10. How long does the bankruptcy process take? The minimum time period is approximately 90 days, but it usually takes longer. The 341(a) examination date is usually between 30 and 45 days after your bankruptcy is filed. Creditors have 60 days after the 341(a) examination to file suit against you to determine that what you owe to them should not be discharged because you engaged in fraud (this is extremely rare for most debtors). Once that deadline has passed without any lawsuit being filed, the court will enter your discharge (but it may take a month or two). The average time from start to finish is 4 to 6 months.
  11. What assets are exempt? Federal law and the law of most states allow you to exempt certain assets from being sold in a bankruptcy, based on the value of the asset. If an asset is exempt, it means that you can keep it. Exemptions are available to protect most clothing, furniture and personal items, limited equity in a car and your residence. If you want to file bankruptcy without any assistance, you will need to research the applicable exemptions so that you can protect your exempt assets.
  12. How much does it cost to file bankruptcy? The filing fee is currently $338. If you cannot afford to pay the filing fee, you can apply to pay it in installments or to have it waived. If you use a petition preparer, they will charge you between $150 and $250 (depending on location). An attorney will generally charge a flat fee of $3,000 or more, depending on your location and the complexity of your case.
  13. What debts are dischargeable? In most cases, all debts are dischargeable except: (a) child support and alimony; (b) most taxes (generally, only those that are more than two years old are dischargeable); (c) student loans (unless you can show undue hardship, which is a very high bar); (d) governmental fines and penalties; (e) debts incurred through fraud; (e) personal injury damages if incurred while intoxicated. Also, any obligations secured by an asset such as your home or car unless you surrender the asset.
  14. Are student loans dischargeable? The easy answer is “no.” However, if you can demonstrate that paying back the loan would cause you undue hardship, then the Bankruptcy Court may allow you to discharge some or all of the obligation. The “undue hardship” test depends on the facts of your case and the law keeps changing. If you are trying to discharge a student loan, you should talk to an attorney to find out if you qualify. But even if it looks like you qualify, it is ultimately up to the judge in your case so there is no guaranty.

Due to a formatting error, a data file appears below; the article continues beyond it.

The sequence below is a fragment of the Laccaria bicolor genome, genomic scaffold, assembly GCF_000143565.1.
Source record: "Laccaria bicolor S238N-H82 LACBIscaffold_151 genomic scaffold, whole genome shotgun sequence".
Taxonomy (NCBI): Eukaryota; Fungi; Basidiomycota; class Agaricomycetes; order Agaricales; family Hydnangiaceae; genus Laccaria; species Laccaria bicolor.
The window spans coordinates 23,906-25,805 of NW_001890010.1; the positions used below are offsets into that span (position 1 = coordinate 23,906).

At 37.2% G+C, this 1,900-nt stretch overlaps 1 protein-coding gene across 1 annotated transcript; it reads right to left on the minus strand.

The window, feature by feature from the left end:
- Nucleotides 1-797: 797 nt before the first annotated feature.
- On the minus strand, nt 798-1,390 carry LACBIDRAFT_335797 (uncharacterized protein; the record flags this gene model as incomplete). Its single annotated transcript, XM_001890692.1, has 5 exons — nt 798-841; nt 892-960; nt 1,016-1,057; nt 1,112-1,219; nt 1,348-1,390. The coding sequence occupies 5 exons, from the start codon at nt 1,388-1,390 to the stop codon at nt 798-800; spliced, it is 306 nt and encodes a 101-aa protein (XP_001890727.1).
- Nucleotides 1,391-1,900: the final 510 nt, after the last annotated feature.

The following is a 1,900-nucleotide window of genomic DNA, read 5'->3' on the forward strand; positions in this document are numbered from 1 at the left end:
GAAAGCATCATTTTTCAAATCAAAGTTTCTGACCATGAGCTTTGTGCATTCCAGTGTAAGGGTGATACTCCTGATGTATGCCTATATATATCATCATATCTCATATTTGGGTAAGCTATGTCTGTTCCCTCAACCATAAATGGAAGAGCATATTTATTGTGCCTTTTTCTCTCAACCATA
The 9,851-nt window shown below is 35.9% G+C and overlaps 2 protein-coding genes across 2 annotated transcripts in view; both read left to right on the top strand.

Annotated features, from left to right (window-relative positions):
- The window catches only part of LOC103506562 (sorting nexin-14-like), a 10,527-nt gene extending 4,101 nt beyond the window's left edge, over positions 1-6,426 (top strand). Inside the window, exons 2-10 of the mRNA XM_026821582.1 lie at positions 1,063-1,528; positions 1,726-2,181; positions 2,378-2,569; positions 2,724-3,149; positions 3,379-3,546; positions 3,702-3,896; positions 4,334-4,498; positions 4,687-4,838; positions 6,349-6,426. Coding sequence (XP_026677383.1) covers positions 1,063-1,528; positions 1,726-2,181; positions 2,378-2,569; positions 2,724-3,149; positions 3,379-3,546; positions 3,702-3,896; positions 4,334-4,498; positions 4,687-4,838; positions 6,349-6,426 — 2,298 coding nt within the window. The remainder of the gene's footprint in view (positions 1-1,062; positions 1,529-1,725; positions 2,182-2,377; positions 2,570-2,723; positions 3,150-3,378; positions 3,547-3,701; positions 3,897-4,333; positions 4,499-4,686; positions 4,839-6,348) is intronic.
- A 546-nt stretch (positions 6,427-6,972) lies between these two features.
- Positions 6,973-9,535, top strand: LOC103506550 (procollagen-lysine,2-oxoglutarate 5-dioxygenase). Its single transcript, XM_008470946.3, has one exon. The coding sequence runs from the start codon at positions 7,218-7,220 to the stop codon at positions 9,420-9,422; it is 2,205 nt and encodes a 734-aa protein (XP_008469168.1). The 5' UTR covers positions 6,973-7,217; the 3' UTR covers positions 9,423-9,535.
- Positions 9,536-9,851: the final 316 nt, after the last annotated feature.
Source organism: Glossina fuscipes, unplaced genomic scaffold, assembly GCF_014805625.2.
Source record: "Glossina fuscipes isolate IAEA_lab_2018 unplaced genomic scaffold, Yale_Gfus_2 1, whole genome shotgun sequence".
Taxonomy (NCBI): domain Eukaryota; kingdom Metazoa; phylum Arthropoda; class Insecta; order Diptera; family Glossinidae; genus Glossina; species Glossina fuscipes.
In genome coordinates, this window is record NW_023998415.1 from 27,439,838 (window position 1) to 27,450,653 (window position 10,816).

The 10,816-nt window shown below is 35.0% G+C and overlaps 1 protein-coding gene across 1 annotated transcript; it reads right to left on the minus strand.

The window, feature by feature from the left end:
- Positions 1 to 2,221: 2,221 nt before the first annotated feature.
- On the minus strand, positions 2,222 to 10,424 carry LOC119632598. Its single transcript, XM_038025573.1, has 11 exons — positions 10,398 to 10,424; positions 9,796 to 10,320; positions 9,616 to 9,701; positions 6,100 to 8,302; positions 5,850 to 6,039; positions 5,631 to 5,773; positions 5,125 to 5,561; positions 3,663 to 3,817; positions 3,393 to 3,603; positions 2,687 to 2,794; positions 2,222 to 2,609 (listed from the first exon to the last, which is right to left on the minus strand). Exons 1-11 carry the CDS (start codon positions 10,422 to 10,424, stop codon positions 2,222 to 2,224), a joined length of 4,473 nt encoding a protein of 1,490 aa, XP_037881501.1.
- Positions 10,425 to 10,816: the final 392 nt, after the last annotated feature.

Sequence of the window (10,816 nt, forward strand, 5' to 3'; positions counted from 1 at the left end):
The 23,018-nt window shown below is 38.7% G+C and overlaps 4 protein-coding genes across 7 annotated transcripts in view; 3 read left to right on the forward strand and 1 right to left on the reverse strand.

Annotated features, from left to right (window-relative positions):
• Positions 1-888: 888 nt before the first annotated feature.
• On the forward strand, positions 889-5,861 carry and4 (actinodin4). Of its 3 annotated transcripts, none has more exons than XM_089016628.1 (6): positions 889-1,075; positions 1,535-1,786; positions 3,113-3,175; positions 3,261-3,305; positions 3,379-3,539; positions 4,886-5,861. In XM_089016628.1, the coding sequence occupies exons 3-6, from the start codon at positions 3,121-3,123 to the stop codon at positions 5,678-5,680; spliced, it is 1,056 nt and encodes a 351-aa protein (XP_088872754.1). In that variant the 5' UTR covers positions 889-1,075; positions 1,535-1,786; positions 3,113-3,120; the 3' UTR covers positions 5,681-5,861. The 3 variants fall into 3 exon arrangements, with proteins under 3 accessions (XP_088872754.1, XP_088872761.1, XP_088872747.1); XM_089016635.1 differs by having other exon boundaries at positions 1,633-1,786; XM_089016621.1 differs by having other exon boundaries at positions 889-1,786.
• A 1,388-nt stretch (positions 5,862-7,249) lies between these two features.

15. How much credit card debt can I discharge? As long as the credit card debt was not incurred fraudulently, there is no limit. However, you should be careful about maxing out your credit cards on things like travel or entertainment right before filing bankruptcy. A creditor might seek to bar the discharge of such an obligation on the basis of fraud (fairly rare). If you are concerned, consult with an attorney
  16. Can I keep my home? If you own a home, you are entitled to exempt any equity up to the prescribed amount (under either federal or state law). However, if you want to keep your home, and you have a mortgage, you will need to keep making payments. If you are behind on your payments, you will probably need to file a chapter 13 so that you can make up the back payments over the course of your chapter 13 plan. If your equity exceeds the amount of your homestead exemption, the trustee will sell you house unless you are able to negotiate a means for paying the excess equity into the bankruptcy estate. If the trustee sells your house, you will get to keep any amount equal to the homestead exemption out of the net sale proceeds. If this sounds complicated, it is. You will probably need an attorney to handle this situation.
  17. Can I keep my car? This answer is essentially the same as for your home. You can protect (exempt) a limited amount of equity in a car, provided that you keep making payments. In some states, you may be asked to reaffirm the loan, which means that if something should happen in the future where you can’t make the payments, you would still be obligated for the full amount of the loan (and you cannot file another chapter 7 for 8 years). If you live in California, a new law provides that you do not need to reaffirm a car loan in order to keep your car so long as you keep making payments. In most other states, you may need to reaffirm the loan in order to keep your car.
  18. Can Bankruptcy stop a foreclosure? Yes (for a time). Once you file a bankruptcy petition, an automatic stay goes into effect that stops a pending foreclosure from continuing. In order to proceed with the foreclosure, your lender will have to file a motion for relief from the automatic stay asking the court to lift the stay so that the foreclosure can continue. There are number of factors that the court will consider in determining the outcome. The most important factor is whether you have any equity in the property. If you do not have equity, the court will likely allow the foreclosure to continue. You will need to keep your payments current. If you are behind on your payments when the bankruptcy is filed, a chapter 7 will not give you time to make up the payments and reinstate the loan. If you are behind, you will likely need to file a chapter 13, unless you are able to negotiate a payment plan with your lender.
  19. Can Bankruptcy stop me from being evicted? Yes, but the time period may be very short. The laws regarding eviction vary from state to state and the length of time that you will be protected depends on applicable state law and the status of the eviction proceeding when you file your bankruptcy. The Bankruptcy Court has procedures that allow landlords to get relief from the automatic stay on an expedited basis so unless you have other reasons to file bankruptcy, filing bankruptcy to stop an eviction is probably not a good idea.
  20. Can I keep my tax refund? It depends. Historically, more chapter 7 bankruptcy cases are filed in March than any other month. It has become apparent that people who are expecting a large refund file their taxes and wait until they receive their refund. Oftentimes, the refund is used to pay for the attorneys fees to file the bankruptcy. However, under certain circumstances, if the anticipated refund is listed as an exempt asset, you will be able to keep it once it is received. You should talk to an attorney to see if you can exempt it.